I have found that one of the points on which the condition of the church of God hangs very much at the present time is, whether obedience precedes blessing, or blessing obedience. Many are, in some degree though perhaps by no means altogether, aware of the extent to which the principle, that blessing must precede obedience where the will of God is ascertained, has gone, or how widely its influence is spreading. It is a strange point of connection between Newman Street and the subsisting systems. The directions (as far as they are apprehended in the minds of those concerned, which is the only way in which we are concerned in them) which have emanated from Mr. Irving, or those speaking with him, have certainly varied; but they have all borne directly upon retaining those subject to them, in the systems current as religion in the world (though these are all asserted by them to be Babylon), and upon the plea that they could take no step until they received the Spirit, such as they possessed in Newman Street. This has frequently been the result of direct instructions in that place to persons who have gone there.
Another principle has been adopted by a large body of the clergy, tending to the same point: that without tradition no step can be taken, because obedience becomes uncertain and therefore dangerous. The result is wonderfully similar, and seems to me to proceed from Satan—such uncertainty and difficulty of mind as leads a person to settle down in what is confessedly wrong, and what he knows to be such. This, inevitably dulling the conscience, leads to a state of mind grievous to the Spirit of God, and necessarily lowering the moral energies of the parties concerned; “for whosoever hath to him shall be given.” The coalition between Irvingism and high-church principles in this respect has an astonishingly wide influence; and often so, when the persons concerned little suspect the source from which it flows; while it finds ample aliment in the natural feeling of timidity and unbelief, and assumes the justifiable principle of caution, and is never thought for a moment to be the result of man’s disposition to acquiesce in evil, rather than to act in trying circumstances.
In those who decline acting from the want of the power of the Spirit it assumes the form of greater humility than usual, and greater dependence upon the Holy Ghost. On the other side, it appears like great steadiness of character, and an indisposition to acquiesce in the movements unguided by principle, which the easily led human mind is in so many ways making at the present moment. Thus certainly the fairest principles of conduct are brought to bear (though from such opposite, and, but for this, mutually opposed sides) upon those who conscientiously do not acquiesce in the evil in which they find themselves placed. Nothing can be more opposed than the principles which lead to the conclusion on one side and on the other. In result only they agree—to stay where circumstances have placed them; which is just what the selfishness of unbelief will always do.
Now there is one thing only which can justly withstand the power over the mind of such nominally good views as these, so apparently opposed to evil; and that is obedience. There is nothing so humble, nothing so steady as obedience; nothing which so marks the Spirit’s presence, nothing so opposed to insubordination, nothing by which every ungodly voice must be so utterly silenced, as by obedience. I confess, when I see such very opposite principles leading to the same conclusion—principles so diametrically opposite, and in conflict with each other, as resting on the presence of the Spirit, and tradition—I am led to think that the result is not the effect of the principles in either case, but of some entirely different motive; and that the only operation of the principles is to neutralise, in either case, some other principle which acts in moving those who plead them; and consequently, by so neutralising it, to leave them where they were, without respect to the right or wrong of the case; which is precisely the result in the present instance.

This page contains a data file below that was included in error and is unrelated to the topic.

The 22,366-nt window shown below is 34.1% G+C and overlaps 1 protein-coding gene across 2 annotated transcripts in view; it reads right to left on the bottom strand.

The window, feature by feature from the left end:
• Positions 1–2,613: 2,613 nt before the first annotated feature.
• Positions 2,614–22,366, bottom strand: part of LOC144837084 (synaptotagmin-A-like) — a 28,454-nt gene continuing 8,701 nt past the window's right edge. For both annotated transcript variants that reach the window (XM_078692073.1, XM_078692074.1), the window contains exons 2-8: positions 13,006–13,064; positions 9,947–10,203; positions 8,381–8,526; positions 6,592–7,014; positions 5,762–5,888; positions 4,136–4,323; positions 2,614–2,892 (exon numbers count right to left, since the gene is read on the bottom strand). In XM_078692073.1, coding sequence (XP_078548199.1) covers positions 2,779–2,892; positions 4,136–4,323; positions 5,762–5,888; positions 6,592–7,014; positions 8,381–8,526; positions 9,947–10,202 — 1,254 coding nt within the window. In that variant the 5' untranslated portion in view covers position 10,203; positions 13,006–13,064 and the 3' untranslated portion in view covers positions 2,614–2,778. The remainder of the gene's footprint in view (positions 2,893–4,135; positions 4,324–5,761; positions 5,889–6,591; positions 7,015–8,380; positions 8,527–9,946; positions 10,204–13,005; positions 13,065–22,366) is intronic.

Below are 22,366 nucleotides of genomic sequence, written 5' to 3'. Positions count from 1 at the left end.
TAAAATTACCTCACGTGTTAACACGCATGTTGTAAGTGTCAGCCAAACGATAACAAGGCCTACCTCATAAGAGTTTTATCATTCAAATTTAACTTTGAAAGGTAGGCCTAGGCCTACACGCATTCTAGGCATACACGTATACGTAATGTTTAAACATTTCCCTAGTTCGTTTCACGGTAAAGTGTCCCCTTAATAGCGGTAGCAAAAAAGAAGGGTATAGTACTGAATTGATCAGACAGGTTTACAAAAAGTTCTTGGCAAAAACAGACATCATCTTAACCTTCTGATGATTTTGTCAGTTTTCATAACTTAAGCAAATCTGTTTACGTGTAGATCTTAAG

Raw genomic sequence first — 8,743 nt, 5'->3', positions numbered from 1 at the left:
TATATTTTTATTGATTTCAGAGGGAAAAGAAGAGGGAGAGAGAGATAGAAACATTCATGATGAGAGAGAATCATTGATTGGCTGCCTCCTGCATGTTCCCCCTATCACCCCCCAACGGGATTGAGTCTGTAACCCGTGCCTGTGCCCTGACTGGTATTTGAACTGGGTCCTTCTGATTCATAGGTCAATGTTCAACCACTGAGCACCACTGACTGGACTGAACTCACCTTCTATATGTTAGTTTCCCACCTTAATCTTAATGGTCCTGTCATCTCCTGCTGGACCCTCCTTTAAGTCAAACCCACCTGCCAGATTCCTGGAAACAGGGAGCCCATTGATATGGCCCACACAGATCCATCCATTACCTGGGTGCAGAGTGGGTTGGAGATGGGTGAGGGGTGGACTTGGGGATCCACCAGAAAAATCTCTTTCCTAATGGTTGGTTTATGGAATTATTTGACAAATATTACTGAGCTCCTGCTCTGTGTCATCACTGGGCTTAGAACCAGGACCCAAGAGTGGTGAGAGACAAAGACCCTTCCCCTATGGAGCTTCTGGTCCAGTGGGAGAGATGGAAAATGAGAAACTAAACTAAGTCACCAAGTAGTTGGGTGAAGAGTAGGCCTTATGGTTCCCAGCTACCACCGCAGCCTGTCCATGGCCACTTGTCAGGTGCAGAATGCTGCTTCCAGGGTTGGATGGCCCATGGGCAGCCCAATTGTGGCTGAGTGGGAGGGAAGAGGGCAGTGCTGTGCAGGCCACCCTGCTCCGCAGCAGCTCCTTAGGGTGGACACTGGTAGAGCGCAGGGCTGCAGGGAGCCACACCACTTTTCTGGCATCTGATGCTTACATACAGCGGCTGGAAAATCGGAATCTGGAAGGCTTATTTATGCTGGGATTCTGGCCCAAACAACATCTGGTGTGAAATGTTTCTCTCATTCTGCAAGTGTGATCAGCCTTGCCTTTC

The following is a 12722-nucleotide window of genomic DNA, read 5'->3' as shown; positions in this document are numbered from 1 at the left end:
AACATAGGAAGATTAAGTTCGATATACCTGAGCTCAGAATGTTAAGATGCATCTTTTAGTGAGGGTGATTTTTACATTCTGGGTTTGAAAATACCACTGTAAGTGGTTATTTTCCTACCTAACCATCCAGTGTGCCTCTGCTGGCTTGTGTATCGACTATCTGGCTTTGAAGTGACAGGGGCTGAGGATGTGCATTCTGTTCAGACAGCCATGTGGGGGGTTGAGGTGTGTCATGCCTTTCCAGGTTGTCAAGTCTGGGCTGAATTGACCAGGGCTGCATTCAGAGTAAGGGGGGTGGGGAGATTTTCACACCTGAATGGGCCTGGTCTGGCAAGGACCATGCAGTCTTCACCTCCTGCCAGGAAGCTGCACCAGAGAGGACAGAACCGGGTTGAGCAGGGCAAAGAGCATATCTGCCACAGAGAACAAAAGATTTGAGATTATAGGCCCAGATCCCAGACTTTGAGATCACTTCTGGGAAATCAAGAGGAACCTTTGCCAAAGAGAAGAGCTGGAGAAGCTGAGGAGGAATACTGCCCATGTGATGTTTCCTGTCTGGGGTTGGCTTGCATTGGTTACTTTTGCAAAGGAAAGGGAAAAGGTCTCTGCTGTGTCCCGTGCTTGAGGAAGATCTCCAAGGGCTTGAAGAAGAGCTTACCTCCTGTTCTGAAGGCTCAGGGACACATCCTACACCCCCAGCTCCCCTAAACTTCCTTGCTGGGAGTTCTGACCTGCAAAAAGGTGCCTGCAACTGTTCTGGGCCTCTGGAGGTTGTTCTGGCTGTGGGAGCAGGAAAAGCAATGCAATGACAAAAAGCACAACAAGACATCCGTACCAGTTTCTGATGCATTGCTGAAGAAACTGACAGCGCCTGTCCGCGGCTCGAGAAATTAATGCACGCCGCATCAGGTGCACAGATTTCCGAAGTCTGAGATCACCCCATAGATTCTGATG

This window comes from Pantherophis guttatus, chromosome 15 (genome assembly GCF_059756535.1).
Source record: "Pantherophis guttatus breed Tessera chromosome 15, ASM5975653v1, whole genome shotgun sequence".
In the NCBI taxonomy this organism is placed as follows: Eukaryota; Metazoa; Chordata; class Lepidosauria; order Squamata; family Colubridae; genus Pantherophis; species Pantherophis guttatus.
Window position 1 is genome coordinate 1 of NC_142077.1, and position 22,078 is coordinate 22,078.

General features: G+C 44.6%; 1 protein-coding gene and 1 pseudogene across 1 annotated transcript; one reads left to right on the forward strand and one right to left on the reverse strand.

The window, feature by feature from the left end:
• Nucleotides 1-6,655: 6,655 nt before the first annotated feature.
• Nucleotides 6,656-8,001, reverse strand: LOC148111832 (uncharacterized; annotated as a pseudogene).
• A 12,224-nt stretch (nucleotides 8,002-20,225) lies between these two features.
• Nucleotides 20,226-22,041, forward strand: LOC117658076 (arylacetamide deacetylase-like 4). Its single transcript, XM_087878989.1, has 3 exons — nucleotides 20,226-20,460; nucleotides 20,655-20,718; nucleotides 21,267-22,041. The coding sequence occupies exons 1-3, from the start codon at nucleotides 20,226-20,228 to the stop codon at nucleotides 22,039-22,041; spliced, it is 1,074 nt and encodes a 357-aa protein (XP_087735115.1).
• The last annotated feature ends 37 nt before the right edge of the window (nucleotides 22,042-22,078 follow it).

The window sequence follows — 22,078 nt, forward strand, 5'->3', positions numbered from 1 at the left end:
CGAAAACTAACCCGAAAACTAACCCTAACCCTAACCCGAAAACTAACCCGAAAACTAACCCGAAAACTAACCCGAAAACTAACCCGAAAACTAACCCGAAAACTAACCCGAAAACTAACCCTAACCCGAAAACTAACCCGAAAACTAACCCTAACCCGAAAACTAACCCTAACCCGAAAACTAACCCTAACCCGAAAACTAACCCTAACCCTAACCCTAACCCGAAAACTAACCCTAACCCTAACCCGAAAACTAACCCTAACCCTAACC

And such I believe to be just the fact: but if God have any will in the matter, and this consequently terminates in disobedience, it becomes a very positive evil, most grievous to the Spirit of God, supposed to be, or waited for, and makes tradition (discoverable or undiscoverable) to be such as renders void the word of God. It is reserved for these days, among protestants, to make tradition a necessary supplement to the word of God; and it is a very great mistake to suppose that it was ever used in the early churches in the way now proposed. It was there, whether wisely or unwisely, a positive tradition, and in confirmation of doctrines avowedly taught and declared. A tradition that they had not yet (or did not know to be the security of the church) was an imbecility reserved surely for a state of hopeless decay.
But the assertion that obedience is the great principle to go on—obedience to known truth, not plans of our own mind, but obedience to known truth as the portion of a single-eyed, humble, simple mind; and that this is the way of these additional blessings, which are matters of God’s gift (obedience to the order of which is then part, of course, of every spiritual mind) is of very great importance: but, in all cases and under all circumstances, gifts or no gifts, obedience is the path of a Christian—the path of duty and blessing.
I would first shew the essentiality of the principle, its deep essentiality; then, that it is the preliminary of blessing; and lastly, that it is the order of all special gift in Christ, the ground on which it all flows forth. The first establishes the principle; the last applies it.
Obedience is the only rightful state of the creature, or God would cease to be supreme—would cease to be God. God may shew the impotency of the creature by turning all the wilful rebellion it may be guilty of to His own purpose in blessing; and they that are adversaries bound to it in His own power; but the only rightful position of the creature is obedience: upon this hangs all the order of the creation—on this hang sin and righteousness. The definition of sin is lawlessness, doing one’s own will. “He that doeth the will of God abideth for ever.”